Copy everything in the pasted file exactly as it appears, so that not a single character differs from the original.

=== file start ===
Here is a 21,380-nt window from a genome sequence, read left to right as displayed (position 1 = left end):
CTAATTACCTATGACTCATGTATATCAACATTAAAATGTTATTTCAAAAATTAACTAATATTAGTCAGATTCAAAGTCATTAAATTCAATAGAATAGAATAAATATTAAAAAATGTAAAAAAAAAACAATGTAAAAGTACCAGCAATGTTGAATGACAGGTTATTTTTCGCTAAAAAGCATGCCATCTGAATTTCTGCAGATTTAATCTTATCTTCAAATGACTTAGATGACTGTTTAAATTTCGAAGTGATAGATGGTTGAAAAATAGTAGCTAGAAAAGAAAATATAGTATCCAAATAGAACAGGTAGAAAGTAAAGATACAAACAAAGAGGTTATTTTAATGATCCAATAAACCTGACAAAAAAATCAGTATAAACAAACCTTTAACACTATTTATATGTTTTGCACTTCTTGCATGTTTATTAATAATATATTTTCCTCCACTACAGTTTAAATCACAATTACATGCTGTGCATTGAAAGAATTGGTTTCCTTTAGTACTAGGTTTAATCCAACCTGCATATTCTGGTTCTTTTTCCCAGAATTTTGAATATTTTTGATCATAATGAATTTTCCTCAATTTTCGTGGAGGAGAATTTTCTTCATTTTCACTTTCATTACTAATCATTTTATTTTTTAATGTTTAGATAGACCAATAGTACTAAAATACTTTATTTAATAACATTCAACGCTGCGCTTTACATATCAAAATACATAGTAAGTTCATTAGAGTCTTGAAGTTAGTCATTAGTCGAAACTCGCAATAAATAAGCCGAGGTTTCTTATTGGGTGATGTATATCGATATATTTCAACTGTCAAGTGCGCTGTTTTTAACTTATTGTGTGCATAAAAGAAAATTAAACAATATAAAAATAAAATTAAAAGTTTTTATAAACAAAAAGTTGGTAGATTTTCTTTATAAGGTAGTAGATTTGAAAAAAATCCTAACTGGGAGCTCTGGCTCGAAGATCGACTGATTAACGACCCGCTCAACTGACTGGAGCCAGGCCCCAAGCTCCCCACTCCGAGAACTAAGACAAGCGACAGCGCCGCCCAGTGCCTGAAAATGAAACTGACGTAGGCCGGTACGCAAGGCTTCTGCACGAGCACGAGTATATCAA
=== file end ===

Here is a 21,380-nt window from a genome sequence, read left to right as displayed (position 1 = left end):
CTAATTACCTATGACTCATGTATATCAACATTAAAATGTTATTTCAAAAATTAACTAATATTAGTCAGATTCAAAGTCATTAAATTCAATAGAATAGAATAAATATTAAAAAATGTAAAAAAAAAACAATGTAAAAGTACCAGCAATGTTGAATGACAGGTTATTTTTCGCTAAAAAGCATGCCATCTGAATTTCTGCAGATTTAATCTTATCTTCAAATGACTTAGATGACTGTTTAAATTTCGAAGTGATAGATGGTTGAAAAATAGTAGCTAGAAAAGAAAATATAGTATCCAAATAGAACAGGTAGAAAGTAAAGATACAAACAAAGAGGTTATTTTAATGATCCAATAAACCTGACAAAAAAATCAGTATAAACAAACCTTTAACACTATTTATATGTTTTGCACTTCTTGCATGTTTATTAATAATATATTTTCCTCCACTACAGTTTAAATCACAATTACATGCTGTGCATTGAAAGAATTGGTTTCCTTTAGTACTAGGTTTAATCCAACCTGCATATTCTGGTTCTTTTTCCCAGAATTTTGAATATTTTTGATCATAATGAATTTTCCTCAATTTTCGTGGAGGAGAATTTTCTTCATTTTCACTTTCATTACTAATCATTTTATTTTTTAATGTTTAGATAGACCAATAGTACTAAAATACTTTATTTAATAACATTCAACGCTGCGCTTTACATATCAAAATACATAGTAAGTTCATTAGAGTCTTGAAGTTAGTCATTAGTCGAAACTCGCAATAAATAAGCCGAGGTTTCTTATTGGGTGATGTATATCGATATATTTCAACTGTCAAGTGCGCTGTTTTTAACTTATTGTGTGCATAAAAGAAAATTAAACAATATAAAAATAAAATTAAAAGTTTTTATAAACAAAAAGTTGGTAGATTTTCTTTATAAGGTAGTAGATTTGAAAAAAATCCTAACTGGGAGCTCTGGCTCGAAGATCGACTGATTAACGACCCGCTCAACTGACTGGAGCCAGGCCCCAAGCTCCCCACTCCGAGAACTAAGACAAGCGACAGCGCCGCCCAGTGCCTGAAAATGAAACTGACGTAGGCCGGTACGCAAGGCTTCTGCACGAGCACGAGTATATCAA